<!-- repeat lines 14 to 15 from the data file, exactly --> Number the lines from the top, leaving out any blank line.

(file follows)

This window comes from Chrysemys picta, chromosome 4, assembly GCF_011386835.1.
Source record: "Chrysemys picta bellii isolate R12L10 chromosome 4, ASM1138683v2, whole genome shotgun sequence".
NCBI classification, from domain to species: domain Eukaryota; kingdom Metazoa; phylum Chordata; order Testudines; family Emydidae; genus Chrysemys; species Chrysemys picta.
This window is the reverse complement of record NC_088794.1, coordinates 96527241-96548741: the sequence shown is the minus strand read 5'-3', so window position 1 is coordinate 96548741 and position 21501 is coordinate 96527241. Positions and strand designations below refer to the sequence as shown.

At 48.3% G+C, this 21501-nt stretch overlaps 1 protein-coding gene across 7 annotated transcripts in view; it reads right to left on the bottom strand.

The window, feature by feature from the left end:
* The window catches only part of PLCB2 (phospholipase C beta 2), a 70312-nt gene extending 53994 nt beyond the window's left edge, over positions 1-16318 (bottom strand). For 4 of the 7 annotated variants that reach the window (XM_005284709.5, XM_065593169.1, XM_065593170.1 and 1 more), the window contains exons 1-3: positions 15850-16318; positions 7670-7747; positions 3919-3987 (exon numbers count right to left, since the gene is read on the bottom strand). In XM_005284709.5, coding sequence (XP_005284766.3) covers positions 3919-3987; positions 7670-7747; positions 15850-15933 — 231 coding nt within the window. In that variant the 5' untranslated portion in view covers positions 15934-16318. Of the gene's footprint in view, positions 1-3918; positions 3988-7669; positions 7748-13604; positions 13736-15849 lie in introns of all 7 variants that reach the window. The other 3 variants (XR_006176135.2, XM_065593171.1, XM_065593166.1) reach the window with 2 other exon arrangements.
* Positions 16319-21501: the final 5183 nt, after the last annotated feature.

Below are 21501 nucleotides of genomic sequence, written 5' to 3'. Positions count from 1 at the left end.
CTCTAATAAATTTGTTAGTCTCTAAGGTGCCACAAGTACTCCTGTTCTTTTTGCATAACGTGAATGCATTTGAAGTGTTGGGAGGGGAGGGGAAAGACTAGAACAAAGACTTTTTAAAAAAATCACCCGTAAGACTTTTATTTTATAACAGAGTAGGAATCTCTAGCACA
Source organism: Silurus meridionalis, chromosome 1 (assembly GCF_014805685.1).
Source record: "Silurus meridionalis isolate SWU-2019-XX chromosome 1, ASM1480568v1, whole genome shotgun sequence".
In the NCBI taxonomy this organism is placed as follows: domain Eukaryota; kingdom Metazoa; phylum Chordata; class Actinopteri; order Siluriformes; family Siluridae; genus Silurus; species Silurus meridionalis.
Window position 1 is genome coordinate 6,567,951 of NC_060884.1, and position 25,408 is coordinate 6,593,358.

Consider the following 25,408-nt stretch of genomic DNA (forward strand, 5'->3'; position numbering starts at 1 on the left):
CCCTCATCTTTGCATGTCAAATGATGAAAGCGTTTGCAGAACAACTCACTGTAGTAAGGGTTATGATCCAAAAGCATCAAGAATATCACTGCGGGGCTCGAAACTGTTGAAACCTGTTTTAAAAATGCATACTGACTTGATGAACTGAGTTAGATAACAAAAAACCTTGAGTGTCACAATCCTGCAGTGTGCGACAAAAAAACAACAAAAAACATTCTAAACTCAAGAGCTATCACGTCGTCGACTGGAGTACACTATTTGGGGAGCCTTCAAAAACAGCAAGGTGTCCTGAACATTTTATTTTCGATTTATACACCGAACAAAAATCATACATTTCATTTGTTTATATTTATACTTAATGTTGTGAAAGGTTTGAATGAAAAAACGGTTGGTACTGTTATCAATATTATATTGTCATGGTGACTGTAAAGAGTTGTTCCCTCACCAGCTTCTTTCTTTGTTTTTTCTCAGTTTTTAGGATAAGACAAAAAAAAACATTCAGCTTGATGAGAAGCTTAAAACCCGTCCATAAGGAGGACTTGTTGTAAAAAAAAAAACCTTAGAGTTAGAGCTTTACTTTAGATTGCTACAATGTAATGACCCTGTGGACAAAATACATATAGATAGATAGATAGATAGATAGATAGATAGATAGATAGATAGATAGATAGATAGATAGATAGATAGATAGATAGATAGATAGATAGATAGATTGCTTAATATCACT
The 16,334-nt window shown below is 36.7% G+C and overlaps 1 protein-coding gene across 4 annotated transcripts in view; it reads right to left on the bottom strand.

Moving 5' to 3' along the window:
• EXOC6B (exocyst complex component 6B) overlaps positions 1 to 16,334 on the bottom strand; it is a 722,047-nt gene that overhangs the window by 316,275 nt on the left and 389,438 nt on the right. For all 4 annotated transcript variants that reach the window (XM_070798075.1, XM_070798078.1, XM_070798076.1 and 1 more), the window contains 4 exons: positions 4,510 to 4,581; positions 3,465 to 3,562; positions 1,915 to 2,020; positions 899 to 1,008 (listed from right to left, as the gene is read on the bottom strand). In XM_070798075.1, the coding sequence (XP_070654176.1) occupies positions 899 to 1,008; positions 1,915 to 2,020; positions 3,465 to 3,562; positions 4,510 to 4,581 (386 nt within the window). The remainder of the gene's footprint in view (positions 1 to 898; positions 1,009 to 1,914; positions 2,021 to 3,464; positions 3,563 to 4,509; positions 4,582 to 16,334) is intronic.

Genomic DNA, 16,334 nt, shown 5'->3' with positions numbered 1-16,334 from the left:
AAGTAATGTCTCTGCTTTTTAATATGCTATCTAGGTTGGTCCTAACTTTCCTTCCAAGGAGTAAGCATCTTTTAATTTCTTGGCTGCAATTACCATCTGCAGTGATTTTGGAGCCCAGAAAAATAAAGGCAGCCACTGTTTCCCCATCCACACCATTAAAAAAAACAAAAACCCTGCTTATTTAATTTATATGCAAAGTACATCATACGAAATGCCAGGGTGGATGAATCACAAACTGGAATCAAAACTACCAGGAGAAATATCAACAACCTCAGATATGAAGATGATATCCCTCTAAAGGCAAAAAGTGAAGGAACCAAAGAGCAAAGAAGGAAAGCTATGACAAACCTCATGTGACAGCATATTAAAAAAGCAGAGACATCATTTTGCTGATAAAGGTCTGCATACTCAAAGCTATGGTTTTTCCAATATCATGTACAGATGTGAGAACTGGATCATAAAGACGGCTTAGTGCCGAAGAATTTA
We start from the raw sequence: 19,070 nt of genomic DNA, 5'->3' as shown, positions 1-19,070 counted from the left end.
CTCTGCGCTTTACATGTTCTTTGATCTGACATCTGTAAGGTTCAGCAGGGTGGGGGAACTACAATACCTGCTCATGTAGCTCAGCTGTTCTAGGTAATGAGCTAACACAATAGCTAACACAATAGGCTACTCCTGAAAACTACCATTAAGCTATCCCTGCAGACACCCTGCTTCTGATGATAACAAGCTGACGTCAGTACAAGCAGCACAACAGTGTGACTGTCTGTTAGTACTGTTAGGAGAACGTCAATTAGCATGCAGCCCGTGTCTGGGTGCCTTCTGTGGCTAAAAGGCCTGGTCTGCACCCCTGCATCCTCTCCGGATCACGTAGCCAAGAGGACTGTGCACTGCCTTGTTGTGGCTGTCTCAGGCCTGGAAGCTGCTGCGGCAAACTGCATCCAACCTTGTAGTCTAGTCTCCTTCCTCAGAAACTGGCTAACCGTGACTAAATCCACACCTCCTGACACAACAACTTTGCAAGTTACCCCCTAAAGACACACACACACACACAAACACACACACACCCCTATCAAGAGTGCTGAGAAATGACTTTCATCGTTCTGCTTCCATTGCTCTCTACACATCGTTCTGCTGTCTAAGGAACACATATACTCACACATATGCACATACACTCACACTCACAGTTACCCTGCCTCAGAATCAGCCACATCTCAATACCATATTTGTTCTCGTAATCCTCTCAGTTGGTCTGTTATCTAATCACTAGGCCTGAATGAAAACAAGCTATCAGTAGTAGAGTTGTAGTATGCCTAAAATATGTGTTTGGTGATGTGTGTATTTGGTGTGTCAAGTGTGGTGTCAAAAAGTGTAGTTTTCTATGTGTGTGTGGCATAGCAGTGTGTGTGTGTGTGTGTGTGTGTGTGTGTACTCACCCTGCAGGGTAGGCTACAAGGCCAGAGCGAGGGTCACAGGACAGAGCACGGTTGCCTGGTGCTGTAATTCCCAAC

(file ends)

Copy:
Window position 1 is genome coordinate 6,567,951 of NC_060884.1, and position 25,408 is coordinate 6,593,358.

Consider the following 25,408-nt stretch of genomic DNA (forward strand, 5'->3'; position numbering starts at 1 on the left):